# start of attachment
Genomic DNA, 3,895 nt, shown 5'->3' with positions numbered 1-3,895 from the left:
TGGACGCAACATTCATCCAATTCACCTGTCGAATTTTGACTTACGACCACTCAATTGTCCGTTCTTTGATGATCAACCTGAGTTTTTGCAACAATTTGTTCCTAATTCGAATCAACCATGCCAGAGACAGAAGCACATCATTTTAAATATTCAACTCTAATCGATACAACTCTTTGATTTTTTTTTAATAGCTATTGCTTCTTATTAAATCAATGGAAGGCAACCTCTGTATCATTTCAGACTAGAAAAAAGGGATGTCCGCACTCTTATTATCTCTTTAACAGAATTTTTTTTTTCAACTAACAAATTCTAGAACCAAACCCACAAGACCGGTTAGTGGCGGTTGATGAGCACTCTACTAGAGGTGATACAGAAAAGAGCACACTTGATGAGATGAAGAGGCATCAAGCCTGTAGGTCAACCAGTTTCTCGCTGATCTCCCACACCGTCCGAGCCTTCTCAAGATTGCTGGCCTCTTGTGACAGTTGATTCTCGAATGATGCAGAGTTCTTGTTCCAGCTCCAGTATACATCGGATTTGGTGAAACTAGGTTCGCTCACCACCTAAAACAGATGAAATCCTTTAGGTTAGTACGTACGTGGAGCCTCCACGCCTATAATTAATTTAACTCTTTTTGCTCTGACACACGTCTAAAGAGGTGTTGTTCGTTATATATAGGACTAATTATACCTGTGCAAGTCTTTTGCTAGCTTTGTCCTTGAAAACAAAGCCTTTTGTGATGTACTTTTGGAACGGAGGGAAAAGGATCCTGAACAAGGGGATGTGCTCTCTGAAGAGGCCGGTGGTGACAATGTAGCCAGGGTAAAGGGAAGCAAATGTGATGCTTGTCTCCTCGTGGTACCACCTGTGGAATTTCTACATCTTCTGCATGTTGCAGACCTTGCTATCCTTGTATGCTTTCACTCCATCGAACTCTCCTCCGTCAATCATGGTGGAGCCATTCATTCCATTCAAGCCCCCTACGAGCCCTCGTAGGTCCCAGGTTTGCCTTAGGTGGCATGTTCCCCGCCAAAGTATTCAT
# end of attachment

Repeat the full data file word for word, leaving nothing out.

Genomic DNA, 3,895 nt, shown 5'->3' with positions numbered 1-3,895 from the left:
TGGACGCAACATTCATCCAATTCACCTGTCGAATTTTGACTTACGACCACTCAATTGTCCGTTCTTTGATGATCAACCTGAGTTTTTGCAACAATTTGTTCCTAATTCGAATCAACCATGCCAGAGACAGAAGCACATCATTTTAAATATTCAACTCTAATCGATACAACTCTTTGATTTTTTTTTAATAGCTATTGCTTCTTATTAAATCAATGGAAGGCAACCTCTGTATCATTTCAGACTAGAAAAAAGGGATGTCCGCACTCTTATTATCTCTTTAACAGAATTTTTTTTTTCAACTAACAAATTCTAGAACCAAACCCACAAGACCGGTTAGTGGCGGTTGATGAGCACTCTACTAGAGGTGATACAGAAAAGAGCACACTTGATGAGATGAAGAGGCATCAAGCCTGTAGGTCAACCAGTTTCTCGCTGATCTCCCACACCGTCCGAGCCTTCTCAAGATTGCTGGCCTCTTGTGACAGTTGATTCTCGAATGATGCAGAGTTCTTGTTCCAGCTCCAGTATACATCGGATTTGGTGAAACTAGGTTCGCTCACCACCTAAAACAGATGAAATCCTTTAGGTTAGTACGTACGTGGAGCCTCCACGCCTATAATTAATTTAACTCTTTTTGCTCTGACACACGTCTAAAGAGGTGTTGTTCGTTATATATAGGACTAATTATACCTGTGCAAGTCTTTTGCTAGCTTTGTCCTTGAAAACAAAGCCTTTTGTGATGTACTTTTGGAACGGAGGGAAAAGGATCCTGAACAAGGGGATGTGCTCTCTGAAGAGGCCGGTGGTGACAATGTAGCCAGGGTAAAGGGAAGCAAATGTGATGCTTGTCTCCTCGTGGTACCACCTGTGGAATTTCTACATCTTCTGCATGTTGCAGACCTTGCTATCCTTGTATGCTTTCACTCCATCGAACTCTCCTCCGTCAATCATGGTGGAGCCATTCATTCCATTCAAGCCCCCTACGAGCCCTCGTAGGTCCCAGGTTTGCCTTAGGTGGCATGTTCCCCGCCAAAGTATTCAT